If you head to the Arctic this summer, don’t forget your sunscreen and shorts. Land surface temperatures of up to 48°C (118°F) were detected this month in Verkhoyansk, a Siberian town in the Arctic Circle, according to the European Union's Copernicus program, and there's another two months of summer to go.
The temperature was picked up remotely by the Copernicus Sentinel-3A and Sentinel-3B satellites on June 20, 2021, The Copernicus program notes that Siberia, especially in the Republic of Sakha, is experiencing a persistent heatwave with land surface temperatures widely exceeding 35°C (95°F) across the region, including positive balmy temperatures of 43°C (109.4 °F) in Govorovo and 37°C (98.6 °F) in Saskylah.
It’s worth highlighting that land surface temperature is not air temperature at ground level, and land surface temperatures can also often be significantly higher than air temperature, which is the standard way of measuring temperatures. Imagine you are on a beach on a summer's day: the sand beneath your feet is going to feel noticeably hotter than the air around your head.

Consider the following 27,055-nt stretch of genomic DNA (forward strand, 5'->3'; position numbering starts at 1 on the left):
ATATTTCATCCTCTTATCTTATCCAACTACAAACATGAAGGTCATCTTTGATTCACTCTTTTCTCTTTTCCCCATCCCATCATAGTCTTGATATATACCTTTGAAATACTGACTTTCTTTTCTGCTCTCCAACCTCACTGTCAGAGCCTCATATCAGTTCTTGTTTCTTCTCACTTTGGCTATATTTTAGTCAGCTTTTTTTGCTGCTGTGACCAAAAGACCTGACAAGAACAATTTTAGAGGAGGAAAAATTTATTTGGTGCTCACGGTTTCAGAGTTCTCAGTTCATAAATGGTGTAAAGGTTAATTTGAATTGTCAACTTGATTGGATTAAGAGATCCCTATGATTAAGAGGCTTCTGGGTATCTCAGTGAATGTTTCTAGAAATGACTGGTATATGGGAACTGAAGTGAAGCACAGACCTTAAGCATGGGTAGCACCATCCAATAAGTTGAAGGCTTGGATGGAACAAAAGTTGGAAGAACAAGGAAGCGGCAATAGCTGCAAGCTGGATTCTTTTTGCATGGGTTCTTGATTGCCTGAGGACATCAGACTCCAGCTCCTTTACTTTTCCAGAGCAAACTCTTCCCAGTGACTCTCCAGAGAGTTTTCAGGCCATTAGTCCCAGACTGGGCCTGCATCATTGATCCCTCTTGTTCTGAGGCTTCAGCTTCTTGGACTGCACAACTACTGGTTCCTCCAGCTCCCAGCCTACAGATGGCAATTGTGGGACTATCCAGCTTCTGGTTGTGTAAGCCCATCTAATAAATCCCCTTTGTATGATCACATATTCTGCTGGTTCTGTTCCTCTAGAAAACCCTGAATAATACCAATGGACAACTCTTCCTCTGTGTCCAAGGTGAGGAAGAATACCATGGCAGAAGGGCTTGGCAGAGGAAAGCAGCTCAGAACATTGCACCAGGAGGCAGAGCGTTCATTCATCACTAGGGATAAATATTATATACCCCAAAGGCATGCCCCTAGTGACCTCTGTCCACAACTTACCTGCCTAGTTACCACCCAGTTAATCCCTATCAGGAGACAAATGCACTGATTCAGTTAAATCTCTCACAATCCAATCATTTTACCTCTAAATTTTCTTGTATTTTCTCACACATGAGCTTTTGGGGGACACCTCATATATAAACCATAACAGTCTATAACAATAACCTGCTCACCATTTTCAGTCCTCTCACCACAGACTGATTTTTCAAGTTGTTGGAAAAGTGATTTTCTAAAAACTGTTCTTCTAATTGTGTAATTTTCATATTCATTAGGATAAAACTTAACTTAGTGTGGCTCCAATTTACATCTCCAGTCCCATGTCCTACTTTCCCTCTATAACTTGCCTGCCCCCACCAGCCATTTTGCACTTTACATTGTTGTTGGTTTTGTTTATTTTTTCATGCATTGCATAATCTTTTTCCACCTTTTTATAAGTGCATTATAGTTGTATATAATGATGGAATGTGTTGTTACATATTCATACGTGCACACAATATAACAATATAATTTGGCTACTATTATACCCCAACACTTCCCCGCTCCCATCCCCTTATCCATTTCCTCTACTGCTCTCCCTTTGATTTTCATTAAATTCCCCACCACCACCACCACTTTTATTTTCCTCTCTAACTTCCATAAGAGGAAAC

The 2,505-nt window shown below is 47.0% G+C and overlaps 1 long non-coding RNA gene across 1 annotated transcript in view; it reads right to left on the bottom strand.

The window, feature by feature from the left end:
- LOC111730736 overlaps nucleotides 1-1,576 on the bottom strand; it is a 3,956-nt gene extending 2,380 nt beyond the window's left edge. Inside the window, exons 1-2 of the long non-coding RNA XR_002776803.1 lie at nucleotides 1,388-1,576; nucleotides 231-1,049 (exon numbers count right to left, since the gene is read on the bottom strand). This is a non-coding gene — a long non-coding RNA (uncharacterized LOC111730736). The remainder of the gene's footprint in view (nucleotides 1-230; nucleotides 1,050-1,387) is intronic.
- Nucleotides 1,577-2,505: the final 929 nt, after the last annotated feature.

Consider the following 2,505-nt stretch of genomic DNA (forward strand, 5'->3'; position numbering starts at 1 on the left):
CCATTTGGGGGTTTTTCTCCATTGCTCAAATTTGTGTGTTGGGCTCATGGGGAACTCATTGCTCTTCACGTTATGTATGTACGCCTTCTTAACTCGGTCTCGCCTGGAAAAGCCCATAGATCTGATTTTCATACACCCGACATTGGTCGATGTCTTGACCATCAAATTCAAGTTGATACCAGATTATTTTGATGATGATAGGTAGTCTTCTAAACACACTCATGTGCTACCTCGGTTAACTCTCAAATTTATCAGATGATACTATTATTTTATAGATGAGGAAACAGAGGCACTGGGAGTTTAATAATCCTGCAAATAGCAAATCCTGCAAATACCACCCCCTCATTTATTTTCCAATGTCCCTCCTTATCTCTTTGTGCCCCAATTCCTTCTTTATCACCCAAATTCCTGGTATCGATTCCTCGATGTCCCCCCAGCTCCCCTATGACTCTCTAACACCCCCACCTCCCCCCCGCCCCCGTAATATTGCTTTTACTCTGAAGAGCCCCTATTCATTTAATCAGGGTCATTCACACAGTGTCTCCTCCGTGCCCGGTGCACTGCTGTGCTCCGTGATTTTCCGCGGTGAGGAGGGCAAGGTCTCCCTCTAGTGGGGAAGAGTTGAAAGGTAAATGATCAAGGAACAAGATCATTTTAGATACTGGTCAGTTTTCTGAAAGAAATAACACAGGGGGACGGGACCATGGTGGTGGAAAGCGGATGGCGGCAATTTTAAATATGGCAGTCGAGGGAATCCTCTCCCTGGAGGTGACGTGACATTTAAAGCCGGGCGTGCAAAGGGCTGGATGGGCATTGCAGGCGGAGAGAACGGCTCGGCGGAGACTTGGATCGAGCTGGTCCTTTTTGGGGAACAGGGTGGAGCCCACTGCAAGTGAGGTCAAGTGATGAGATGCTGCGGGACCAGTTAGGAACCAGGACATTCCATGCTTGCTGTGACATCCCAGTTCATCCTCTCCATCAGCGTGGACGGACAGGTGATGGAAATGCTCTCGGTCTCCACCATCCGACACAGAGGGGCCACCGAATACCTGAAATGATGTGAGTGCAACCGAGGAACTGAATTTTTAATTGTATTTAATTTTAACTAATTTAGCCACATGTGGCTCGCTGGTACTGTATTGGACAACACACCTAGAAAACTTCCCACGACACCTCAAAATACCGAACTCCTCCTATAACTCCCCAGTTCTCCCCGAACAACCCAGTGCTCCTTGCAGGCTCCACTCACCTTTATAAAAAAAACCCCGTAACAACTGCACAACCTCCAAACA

Nevertheless, this shouldn’t undermine the consistently warmer weather that’s currently occurring in the northern stretches of the planet.
The Arctic is warming faster than anywhere else on Earth as a result of the deepening climate crisis. Some environmental scientists argue the rapid changes in the Arctic are even forcing the region into an entirely different climate state. Along with this change, heat waves and record-breaking temperatures like the ones seen last weekend are becoming increasingly common in parts of the Arctic Circle, especially in Siberia. In June 2020, the town of Verkhoyansk smashed temperature records after reaching an air temperature of 38°C (100.4°F).